Your car was born in the 1970s. Car-nerds will argue about this, but the seventies mark the start of the modern era for the motor car. The economic and energy crises of the decade shook the car-world hard. It had to radically remake itself, and wound up looking nothing like it did before, and a lot like it does now.
These are the years that saw the decline of the US and British car industries and the ascent of the Japanese. Cars got safer, smaller and more efficient. We started driving hatchbacks and the MPV was invented. In fact, for an industry that often didn’t know where its next meal was coming from, a lot got done. So unless your car predates 1970, it owes a lot to the 1970s.
It all started so well. In 1970 Steve McQueen made Le Mans, and at the wheel of a Porsche 911 and 917 made driving cooler than it ever had been. But it all went wrong almost immediately with the US Clean Air Act of 1970. If you’re under 50, you’re one of the children whose health and future the Act was designed to protect, and of course we’re very grateful. But we can’t help but mourn the US muscle car, which was at its maddest in 1970 with the monstrous, bewinged Plymouth Superbird. But because of the Act, the muscle car was stone dead in just a year in the most extraordinary, instant mass-extinction event in automotive history.
The oil crisis of ’73 and the recession that followed nearly did for the supercar industry too. Some of the most famous names changed hands more often than an old fiver and bounced in and out of bankruptcy; car magazines regularly arrived at the factories of Italy’s Supercar Valley to test a new model only to find the gates locked shut, or the paint still drying on the car they were meant to be driving. But Lamborghini somehow still managed to make the Countach. It was the definitive seventies supercar; shocking and angular to look at and terrifying to drive. First shown in 1971, it took three years to get the cash together to get it into production.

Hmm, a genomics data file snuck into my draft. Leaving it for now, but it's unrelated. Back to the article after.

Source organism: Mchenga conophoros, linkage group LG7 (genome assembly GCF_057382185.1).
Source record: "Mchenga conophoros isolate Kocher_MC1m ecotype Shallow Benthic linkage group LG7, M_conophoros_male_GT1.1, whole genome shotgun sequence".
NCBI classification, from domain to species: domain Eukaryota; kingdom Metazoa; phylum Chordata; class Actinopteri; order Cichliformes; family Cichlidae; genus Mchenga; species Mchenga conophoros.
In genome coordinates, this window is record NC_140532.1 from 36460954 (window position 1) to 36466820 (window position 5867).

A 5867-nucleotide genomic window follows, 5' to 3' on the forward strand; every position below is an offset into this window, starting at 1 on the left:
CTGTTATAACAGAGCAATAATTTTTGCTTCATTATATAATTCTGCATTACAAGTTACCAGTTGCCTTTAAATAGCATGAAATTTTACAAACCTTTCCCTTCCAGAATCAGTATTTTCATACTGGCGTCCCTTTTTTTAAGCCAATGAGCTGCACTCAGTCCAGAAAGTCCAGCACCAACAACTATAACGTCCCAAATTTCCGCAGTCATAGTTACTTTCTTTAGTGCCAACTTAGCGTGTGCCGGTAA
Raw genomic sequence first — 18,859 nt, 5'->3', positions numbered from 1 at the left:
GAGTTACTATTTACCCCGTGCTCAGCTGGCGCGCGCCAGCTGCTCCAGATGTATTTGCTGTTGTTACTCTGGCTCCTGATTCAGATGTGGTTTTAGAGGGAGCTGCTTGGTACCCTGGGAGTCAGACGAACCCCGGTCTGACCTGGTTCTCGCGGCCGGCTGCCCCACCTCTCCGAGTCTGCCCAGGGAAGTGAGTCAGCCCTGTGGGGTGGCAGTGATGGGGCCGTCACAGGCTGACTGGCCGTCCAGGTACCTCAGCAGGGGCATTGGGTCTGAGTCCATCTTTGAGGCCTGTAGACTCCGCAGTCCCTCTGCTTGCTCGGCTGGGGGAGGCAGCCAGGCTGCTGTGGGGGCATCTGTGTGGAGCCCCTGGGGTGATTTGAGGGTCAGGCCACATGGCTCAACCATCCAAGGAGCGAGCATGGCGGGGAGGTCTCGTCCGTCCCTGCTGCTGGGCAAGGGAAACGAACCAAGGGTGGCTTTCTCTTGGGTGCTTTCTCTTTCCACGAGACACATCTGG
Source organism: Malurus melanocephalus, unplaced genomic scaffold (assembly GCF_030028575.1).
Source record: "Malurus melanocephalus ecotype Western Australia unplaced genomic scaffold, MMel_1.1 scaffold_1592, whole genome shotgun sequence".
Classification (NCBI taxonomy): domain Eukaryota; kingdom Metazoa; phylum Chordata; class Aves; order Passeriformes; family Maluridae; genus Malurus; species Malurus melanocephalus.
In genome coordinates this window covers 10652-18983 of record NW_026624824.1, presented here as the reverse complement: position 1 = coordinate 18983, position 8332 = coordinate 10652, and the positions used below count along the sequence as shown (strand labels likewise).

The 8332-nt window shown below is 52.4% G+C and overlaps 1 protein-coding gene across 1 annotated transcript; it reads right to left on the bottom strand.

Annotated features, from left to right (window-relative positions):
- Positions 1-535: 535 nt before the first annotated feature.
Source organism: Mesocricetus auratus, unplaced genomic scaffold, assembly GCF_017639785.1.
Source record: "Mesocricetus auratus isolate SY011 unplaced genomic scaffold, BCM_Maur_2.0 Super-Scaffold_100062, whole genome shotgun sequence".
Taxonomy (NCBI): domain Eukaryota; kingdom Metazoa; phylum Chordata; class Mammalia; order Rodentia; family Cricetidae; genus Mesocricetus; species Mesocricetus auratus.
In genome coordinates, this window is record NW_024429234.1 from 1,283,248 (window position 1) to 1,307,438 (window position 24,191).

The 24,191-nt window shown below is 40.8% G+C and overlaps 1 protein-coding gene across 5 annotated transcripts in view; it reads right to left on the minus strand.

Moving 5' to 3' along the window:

The British car industry pretty much did die in the seventies; from making 1.9 million cars in 1972 it slumped to half that number by the end of the decade, and soon not a single British-owned volume carmaker was left. But the oil crisis wasn’t to blame; just look at the cars the British carmakers were insulting us with. The Austin Allegro, launched in 1973, had all the dynamism and sex appeal of your elderly Auntie Flo in her mauve Sunday best. By comparison with VW’s Golf, launched just a year later with Giugiaro’s hallmark seventies ‘folded-paper’ styling - and a practical hatchback – the Allegro looks dumpy and retarded. No wonder buyers – Brits included – deserted the British carmakers.
Others were showing the old powers how it ought to be done. Honda’s super-clean, super-frugal CVCC-powered cars led the Japanese assault on the US. American buyers, once chauvinistic but now desperate for reliable, economical cars loved them, and the US car industry has never really recovered. Volvo’s VESC experimental safety vehicle not only presaged how Volvos would look for the next 20 years but had two decades’ worth of safety advances aboard too; some of which we now take for granted (crumple zones, airbags) and some, like reversing cameras, that are still reserved for high-end cars.
But Giugiaro’s Megagamma concept was arguably the most significant of the seventies, though its impact wouldn’t be felt until much later. It started life as a sketch for a competition run by New York’s Museum of Modern Art in ’76 to design a new checker cab for the city. To cut congestion but create more cabin space Guigiaro decided to build upwards, and the people carrier was born.
If you want to see how the car moved on the ‘70s, look at the performance cars that bookmark the decade. At one end, that crude Plymouth Superbird. At the other, the Audi Quattro; turbocharged, four-wheel drive and beautifully made. And frankly, not all that different to the 270bhp, turbocharged, four-wheel drive and beautifully made Volkswagen Golf R that’s sitting on my drive as I write this. The logbook for my car says 2010, but I know it was born in the seventies.